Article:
As a reader, I rely on my own interpretation and judgement as to the motivation or veracity of particular comments, and if I don't understand something, I can always ask questions.

There are worse problems in the world than a disagreement on the particular merits of two elite luxury vehicles -- either of which the vast majority of the car-buying public would be proud to own if they could afford to.

Reading other sections of the forum, its apparent that the majority of the members don't squabble too often -- seems like the stakes aren't that high to warrant the baiting and the barbs that, unchecked, can undermine the valuable discussion.

Now we rejoin your regularly scheduled programming.
 

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Redirector,

Welcome to the forum--but more appropriately, welcome to the internet. There are no rules here--you make your own decisions, which is great--that means, if the remarks bother you, switch posts and stop reading this one. Like you said, most of the other posts on this board don't get to this level of warmth, so there's plenty other reading to do.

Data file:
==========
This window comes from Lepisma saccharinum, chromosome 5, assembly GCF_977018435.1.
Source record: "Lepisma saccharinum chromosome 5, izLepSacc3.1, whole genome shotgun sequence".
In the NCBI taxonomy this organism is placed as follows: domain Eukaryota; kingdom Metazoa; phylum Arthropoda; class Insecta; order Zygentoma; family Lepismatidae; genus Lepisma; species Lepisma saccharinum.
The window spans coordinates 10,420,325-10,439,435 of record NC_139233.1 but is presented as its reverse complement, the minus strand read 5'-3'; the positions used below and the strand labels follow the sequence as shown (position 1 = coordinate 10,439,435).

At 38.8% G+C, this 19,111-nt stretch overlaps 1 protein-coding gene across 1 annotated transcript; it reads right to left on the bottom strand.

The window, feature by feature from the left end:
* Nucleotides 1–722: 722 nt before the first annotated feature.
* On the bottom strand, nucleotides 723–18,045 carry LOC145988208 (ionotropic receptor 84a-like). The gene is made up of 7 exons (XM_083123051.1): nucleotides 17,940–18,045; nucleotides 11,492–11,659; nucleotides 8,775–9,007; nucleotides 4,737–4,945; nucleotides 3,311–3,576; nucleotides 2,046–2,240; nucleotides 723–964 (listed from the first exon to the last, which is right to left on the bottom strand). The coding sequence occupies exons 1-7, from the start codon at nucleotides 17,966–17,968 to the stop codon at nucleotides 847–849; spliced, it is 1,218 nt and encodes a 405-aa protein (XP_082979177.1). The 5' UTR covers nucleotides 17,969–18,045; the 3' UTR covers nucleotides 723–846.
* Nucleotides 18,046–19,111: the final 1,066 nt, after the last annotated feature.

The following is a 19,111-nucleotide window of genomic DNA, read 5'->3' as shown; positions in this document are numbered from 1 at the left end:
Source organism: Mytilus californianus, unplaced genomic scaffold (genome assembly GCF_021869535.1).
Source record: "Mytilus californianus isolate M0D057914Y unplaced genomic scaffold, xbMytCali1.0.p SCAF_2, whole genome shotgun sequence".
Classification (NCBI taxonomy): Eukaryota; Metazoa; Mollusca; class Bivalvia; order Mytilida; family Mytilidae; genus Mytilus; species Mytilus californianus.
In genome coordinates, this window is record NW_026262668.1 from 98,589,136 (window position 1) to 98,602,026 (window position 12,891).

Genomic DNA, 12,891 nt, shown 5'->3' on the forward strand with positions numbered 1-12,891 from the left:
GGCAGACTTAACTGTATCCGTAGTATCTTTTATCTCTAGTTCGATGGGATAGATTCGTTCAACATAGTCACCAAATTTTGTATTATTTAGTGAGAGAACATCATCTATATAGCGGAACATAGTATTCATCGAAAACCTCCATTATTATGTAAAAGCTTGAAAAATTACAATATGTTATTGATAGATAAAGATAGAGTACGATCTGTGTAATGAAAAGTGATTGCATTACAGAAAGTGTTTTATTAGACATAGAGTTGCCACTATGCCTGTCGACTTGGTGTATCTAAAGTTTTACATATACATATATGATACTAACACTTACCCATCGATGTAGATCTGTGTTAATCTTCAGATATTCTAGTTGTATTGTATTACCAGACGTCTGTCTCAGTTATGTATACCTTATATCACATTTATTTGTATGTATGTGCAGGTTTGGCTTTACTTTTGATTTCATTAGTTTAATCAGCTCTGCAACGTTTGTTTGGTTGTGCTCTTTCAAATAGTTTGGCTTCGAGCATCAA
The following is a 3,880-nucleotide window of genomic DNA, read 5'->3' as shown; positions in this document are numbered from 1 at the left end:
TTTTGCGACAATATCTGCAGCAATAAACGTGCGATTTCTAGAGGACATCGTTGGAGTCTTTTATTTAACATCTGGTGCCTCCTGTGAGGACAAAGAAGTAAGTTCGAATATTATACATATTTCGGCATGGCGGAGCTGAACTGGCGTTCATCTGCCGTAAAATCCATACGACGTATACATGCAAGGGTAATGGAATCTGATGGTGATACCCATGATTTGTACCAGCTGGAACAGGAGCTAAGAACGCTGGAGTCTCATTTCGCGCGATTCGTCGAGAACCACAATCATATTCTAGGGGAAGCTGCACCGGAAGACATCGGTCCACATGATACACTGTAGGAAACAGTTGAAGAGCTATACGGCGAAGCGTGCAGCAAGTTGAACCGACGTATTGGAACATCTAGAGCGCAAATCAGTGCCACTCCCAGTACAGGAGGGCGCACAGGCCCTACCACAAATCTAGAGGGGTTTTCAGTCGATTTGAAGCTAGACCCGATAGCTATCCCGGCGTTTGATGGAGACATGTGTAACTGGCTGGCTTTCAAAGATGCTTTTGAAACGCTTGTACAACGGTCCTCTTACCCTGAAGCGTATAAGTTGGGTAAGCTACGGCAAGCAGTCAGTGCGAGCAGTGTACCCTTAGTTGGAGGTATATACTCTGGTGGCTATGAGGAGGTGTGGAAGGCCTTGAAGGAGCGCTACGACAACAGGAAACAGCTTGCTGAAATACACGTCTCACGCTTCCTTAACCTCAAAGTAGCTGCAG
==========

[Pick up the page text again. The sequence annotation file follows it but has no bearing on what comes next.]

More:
Threads like this are obviously inciting, so it's tough to not get a bit personal--wouldn't you agree, you lilly-livered newbie! ;)

Oops--I think I just annoyed you twice over!

Seriously, welcome, and enjoy the argument--we don't get many of them.

Rob :cool:
 

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Robyjo - Thanks for a little humor !!! It lightens an otherwise juvenile exchange. What's to come next - mine is bigger than yours?
 

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mine is BIGGER than yours- the mdx is larger than the ml320

what did u think i was talking about?:D